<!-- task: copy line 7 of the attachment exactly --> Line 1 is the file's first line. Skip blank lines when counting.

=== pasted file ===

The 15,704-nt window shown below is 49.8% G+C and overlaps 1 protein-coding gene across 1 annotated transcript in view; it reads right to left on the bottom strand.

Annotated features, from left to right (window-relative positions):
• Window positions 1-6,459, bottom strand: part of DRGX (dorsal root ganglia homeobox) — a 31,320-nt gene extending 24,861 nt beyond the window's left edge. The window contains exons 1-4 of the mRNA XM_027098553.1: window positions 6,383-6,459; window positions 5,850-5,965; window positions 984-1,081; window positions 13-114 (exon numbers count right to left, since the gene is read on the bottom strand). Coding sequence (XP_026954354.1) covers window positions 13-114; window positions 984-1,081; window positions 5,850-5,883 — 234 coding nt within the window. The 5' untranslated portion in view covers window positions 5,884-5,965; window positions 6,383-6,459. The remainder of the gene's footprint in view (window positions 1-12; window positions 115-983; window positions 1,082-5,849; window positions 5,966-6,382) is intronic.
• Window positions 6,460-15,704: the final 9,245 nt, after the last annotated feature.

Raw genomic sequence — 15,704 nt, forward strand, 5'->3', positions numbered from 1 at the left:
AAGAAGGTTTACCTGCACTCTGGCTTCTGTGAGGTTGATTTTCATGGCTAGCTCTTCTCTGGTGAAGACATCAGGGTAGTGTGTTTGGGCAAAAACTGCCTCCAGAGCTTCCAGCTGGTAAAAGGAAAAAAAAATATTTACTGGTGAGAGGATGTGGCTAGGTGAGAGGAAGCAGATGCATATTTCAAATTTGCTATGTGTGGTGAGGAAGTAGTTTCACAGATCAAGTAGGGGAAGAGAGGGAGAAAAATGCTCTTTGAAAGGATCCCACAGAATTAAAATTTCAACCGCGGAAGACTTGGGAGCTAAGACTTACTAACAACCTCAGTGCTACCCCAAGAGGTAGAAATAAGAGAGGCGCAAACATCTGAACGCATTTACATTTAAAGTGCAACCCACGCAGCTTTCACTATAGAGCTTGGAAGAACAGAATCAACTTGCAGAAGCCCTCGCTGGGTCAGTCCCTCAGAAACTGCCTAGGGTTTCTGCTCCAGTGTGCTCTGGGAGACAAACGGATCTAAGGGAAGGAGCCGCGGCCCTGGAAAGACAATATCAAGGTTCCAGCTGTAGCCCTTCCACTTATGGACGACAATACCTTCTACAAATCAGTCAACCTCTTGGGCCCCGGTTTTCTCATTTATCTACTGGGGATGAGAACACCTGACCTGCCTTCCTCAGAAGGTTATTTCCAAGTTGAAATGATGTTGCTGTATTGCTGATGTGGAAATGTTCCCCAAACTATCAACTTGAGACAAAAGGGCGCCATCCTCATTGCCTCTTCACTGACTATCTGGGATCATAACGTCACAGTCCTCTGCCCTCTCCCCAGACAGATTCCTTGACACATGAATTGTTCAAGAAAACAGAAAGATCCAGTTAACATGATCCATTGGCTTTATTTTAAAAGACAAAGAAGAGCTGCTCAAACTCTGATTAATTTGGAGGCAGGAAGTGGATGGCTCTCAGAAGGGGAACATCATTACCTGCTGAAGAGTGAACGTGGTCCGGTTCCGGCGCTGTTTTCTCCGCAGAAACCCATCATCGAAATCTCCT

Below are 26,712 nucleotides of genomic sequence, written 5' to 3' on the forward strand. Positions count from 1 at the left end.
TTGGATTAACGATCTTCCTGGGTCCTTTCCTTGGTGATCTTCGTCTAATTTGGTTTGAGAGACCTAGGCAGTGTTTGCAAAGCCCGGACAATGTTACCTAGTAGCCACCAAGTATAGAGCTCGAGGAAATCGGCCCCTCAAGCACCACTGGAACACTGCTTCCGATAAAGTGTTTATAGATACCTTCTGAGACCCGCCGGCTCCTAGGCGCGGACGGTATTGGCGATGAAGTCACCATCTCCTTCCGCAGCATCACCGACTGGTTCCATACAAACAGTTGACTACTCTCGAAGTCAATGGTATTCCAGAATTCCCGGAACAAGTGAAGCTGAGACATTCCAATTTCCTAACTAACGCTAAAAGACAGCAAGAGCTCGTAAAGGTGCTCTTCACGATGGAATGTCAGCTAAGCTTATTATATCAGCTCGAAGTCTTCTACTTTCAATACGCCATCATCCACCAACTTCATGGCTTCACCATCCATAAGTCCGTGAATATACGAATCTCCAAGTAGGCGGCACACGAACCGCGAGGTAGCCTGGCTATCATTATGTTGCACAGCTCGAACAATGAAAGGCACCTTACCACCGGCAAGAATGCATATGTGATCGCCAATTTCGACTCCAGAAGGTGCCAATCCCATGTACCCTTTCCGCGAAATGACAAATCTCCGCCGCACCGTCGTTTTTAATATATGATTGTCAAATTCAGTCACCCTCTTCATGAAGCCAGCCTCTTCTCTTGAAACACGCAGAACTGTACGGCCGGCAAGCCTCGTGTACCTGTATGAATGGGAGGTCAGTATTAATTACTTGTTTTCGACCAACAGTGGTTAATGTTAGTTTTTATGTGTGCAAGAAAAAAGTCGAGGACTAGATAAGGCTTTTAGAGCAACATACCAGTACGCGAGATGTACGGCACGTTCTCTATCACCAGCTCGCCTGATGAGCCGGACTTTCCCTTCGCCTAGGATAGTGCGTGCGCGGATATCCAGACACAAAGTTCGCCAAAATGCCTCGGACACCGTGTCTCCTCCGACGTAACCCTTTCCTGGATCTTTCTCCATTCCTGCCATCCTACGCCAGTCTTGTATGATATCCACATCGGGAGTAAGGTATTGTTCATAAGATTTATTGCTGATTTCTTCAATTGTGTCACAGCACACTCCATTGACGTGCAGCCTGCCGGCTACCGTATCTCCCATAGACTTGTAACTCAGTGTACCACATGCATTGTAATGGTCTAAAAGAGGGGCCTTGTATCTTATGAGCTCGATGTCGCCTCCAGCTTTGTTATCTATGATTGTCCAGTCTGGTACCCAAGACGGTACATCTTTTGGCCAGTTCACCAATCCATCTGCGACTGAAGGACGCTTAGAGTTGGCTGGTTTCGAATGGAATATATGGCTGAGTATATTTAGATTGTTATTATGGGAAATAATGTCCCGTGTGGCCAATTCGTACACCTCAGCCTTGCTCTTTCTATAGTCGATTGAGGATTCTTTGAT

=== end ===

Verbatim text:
Below are 26,712 nucleotides of genomic sequence, written 5' to 3' on the forward strand. Positions count from 1 at the left end.